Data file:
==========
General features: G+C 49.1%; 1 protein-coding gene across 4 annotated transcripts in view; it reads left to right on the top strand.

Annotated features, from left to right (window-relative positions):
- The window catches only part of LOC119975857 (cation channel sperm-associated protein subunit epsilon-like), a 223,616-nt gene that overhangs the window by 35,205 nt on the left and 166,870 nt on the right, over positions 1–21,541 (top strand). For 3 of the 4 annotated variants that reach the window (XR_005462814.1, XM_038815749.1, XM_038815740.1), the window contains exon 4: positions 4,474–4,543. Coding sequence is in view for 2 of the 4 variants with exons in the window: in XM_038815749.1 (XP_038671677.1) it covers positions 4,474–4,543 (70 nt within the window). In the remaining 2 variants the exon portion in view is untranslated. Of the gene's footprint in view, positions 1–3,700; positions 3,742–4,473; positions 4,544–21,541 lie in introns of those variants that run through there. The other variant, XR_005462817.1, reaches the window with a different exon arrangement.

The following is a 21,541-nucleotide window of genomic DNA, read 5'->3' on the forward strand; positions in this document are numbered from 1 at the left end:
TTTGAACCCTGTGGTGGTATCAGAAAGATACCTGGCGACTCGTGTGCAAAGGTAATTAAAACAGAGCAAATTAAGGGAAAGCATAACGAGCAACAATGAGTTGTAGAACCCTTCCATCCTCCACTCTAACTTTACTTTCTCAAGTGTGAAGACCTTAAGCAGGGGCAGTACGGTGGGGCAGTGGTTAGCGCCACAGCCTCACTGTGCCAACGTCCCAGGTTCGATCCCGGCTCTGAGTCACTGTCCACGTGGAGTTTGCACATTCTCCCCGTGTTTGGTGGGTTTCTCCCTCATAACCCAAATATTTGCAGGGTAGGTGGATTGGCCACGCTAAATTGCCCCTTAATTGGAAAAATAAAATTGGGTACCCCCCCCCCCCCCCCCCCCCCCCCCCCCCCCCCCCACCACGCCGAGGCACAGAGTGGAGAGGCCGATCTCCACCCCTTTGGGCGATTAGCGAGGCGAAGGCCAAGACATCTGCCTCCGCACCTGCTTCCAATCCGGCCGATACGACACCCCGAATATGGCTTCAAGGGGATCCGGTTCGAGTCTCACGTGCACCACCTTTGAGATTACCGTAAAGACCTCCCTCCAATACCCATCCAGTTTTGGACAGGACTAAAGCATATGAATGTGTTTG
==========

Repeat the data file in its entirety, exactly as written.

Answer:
General features: G+C 49.1%; 1 protein-coding gene across 4 annotated transcripts in view; it reads left to right on the top strand.

Annotated features, from left to right (window-relative positions):
- The window catches only part of LOC119975857 (cation channel sperm-associated protein subunit epsilon-like), a 223,616-nt gene that overhangs the window by 35,205 nt on the left and 166,870 nt on the right, over positions 1–21,541 (top strand). For 3 of the 4 annotated variants that reach the window (XR_005462814.1, XM_038815749.1, XM_038815740.1), the window contains exon 4: positions 4,474–4,543. Coding sequence is in view for 2 of the 4 variants with exons in the window: in XM_038815749.1 (XP_038671677.1) it covers positions 4,474–4,543 (70 nt within the window). In the remaining 2 variants the exon portion in view is untranslated. Of the gene's footprint in view, positions 1–3,700; positions 3,742–4,473; positions 4,544–21,541 lie in introns of those variants that run through there. The other variant, XR_005462817.1, reaches the window with a different exon arrangement.

The following is a 21,541-nucleotide window of genomic DNA, read 5'->3' on the forward strand; positions in this document are numbered from 1 at the left end:
TTTGAACCCTGTGGTGGTATCAGAAAGATACCTGGCGACTCGTGTGCAAAGGTAATTAAAACAGAGCAAATTAAGGGAAAGCATAACGAGCAACAATGAGTTGTAGAACCCTTCCATCCTCCACTCTAACTTTACTTTCTCAAGTGTGAAGACCTTAAGCAGGGGCAGTACGGTGGGGCAGTGGTTAGCGCCACAGCCTCACTGTGCCAACGTCCCAGGTTCGATCCCGGCTCTGAGTCACTGTCCACGTGGAGTTTGCACATTCTCCCCGTGTTTGGTGGGTTTCTCCCTCATAACCCAAATATTTGCAGGGTAGGTGGATTGGCCACGCTAAATTGCCCCTTAATTGGAAAAATAAAATTGGGTACCCCCCCCCCCCCCCCCCCCCCCCCCCCCCCCCCCCACCACGCCGAGGCACAGAGTGGAGAGGCCGATCTCCACCCCTTTGGGCGATTAGCGAGGCGAAGGCCAAGACATCTGCCTCCGCACCTGCTTCCAATCCGGCCGATACGACACCCCGAATATGGCTTCAAGGGGATCCGGTTCGAGTCTCACGTGCACCACCTTTGAGATTACCGTAAAGACCTCCCTCCAATACCCATCCAGTTTTGGACAGGACTAAAGCATATGAATGTGTTTG